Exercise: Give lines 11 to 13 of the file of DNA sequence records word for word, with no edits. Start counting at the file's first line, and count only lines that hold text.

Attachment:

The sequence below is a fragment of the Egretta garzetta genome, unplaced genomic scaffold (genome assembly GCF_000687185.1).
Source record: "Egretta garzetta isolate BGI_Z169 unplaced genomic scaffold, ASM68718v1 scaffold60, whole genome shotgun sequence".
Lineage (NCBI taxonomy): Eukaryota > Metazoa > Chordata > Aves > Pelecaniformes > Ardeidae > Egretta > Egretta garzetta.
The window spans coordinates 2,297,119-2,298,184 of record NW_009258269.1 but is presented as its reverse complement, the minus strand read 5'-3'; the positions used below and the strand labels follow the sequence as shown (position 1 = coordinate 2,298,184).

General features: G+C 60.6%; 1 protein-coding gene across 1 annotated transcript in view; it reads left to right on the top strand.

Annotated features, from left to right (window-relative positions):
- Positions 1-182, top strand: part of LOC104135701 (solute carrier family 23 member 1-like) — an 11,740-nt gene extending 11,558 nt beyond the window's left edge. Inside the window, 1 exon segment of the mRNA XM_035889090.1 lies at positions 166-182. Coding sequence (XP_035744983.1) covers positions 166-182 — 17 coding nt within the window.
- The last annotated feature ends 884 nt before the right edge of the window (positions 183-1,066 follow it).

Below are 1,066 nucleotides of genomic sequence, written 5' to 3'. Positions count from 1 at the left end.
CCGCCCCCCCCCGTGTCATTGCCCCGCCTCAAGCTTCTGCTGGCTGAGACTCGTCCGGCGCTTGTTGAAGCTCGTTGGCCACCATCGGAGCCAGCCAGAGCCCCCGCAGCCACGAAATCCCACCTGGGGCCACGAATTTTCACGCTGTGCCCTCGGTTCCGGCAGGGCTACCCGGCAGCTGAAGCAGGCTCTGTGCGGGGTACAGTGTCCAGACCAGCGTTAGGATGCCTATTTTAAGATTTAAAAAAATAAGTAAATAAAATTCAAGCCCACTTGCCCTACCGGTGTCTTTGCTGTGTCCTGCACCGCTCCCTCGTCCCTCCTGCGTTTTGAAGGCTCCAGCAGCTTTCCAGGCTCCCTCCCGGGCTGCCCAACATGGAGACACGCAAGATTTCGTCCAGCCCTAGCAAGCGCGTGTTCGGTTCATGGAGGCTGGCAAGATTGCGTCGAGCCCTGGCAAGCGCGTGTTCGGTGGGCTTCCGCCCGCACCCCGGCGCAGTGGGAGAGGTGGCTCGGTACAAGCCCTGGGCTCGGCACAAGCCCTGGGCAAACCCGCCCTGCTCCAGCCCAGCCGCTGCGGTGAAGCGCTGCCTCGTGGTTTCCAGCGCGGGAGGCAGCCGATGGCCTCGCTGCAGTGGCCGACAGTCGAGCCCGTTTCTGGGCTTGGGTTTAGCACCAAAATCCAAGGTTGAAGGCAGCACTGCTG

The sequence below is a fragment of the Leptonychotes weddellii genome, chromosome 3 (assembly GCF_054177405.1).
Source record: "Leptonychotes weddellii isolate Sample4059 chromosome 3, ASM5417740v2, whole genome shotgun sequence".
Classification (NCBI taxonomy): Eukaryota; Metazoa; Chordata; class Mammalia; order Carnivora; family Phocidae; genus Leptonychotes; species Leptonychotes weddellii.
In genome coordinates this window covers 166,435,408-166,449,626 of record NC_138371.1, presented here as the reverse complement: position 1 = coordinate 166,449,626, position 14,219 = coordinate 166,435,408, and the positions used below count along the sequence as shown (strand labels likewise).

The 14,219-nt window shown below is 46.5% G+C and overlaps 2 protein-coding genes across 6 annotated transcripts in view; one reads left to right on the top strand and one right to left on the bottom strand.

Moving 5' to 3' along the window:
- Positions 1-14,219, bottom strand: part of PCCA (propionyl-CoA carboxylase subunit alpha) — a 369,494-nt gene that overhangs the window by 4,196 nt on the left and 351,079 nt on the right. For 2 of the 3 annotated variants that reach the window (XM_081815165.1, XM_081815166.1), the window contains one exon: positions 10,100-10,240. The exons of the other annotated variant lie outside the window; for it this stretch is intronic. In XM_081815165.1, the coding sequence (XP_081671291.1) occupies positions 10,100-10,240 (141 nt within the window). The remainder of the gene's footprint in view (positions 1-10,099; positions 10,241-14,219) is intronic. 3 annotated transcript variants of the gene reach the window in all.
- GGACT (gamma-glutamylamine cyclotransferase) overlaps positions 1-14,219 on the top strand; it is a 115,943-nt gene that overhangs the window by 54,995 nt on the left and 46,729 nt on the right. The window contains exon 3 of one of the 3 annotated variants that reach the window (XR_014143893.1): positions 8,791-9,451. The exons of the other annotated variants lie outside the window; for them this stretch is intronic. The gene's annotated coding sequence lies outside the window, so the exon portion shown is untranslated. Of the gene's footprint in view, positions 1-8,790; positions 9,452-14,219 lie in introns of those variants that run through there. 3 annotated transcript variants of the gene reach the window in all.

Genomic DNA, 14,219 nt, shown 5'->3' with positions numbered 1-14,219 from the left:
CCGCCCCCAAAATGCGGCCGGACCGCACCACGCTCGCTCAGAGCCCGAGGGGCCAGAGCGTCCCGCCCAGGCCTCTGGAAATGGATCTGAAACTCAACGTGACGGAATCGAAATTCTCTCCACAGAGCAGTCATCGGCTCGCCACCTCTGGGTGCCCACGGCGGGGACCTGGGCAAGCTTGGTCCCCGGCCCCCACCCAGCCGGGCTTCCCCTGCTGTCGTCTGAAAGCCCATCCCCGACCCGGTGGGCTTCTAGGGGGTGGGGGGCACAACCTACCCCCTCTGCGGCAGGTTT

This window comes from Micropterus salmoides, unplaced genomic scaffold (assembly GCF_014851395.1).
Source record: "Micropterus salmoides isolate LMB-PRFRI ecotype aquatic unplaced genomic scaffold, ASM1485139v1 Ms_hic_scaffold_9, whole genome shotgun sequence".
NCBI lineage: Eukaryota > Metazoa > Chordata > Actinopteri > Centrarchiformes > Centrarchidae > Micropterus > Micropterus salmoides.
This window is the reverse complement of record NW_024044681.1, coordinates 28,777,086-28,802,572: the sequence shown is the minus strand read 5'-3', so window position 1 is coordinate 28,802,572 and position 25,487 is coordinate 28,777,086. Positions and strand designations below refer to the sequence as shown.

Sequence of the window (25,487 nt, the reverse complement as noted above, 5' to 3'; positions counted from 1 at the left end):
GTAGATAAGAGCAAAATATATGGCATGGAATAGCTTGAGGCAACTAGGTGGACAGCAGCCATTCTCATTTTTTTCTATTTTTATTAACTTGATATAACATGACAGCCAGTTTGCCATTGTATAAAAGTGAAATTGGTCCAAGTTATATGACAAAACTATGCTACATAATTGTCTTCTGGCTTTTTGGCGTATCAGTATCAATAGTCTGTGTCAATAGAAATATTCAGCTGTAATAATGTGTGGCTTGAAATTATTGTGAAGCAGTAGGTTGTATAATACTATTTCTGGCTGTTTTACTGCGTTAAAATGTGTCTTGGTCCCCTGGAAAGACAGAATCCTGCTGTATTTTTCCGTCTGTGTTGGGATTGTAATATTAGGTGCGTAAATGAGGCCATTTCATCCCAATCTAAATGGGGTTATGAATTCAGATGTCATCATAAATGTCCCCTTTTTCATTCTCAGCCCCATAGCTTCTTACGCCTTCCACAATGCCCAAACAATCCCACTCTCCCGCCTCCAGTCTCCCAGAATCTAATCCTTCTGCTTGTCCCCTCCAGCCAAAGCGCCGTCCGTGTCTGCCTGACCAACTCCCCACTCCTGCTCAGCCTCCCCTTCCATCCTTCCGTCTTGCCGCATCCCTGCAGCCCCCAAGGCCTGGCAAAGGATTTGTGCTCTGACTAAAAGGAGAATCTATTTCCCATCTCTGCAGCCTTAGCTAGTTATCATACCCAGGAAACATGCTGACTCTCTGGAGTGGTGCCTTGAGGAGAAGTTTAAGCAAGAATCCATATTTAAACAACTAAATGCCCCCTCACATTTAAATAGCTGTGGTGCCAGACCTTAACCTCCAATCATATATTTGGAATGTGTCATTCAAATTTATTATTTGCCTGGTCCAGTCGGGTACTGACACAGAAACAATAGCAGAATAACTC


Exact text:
The sequence below is a fragment of the Leptonychotes weddellii genome, chromosome 3 (assembly GCF_054177405.1).
Source record: "Leptonychotes weddellii isolate Sample4059 chromosome 3, ASM5417740v2, whole genome shotgun sequence".
Classification (NCBI taxonomy): Eukaryota; Metazoa; Chordata; class Mammalia; order Carnivora; family Phocidae; genus Leptonychotes; species Leptonychotes weddellii.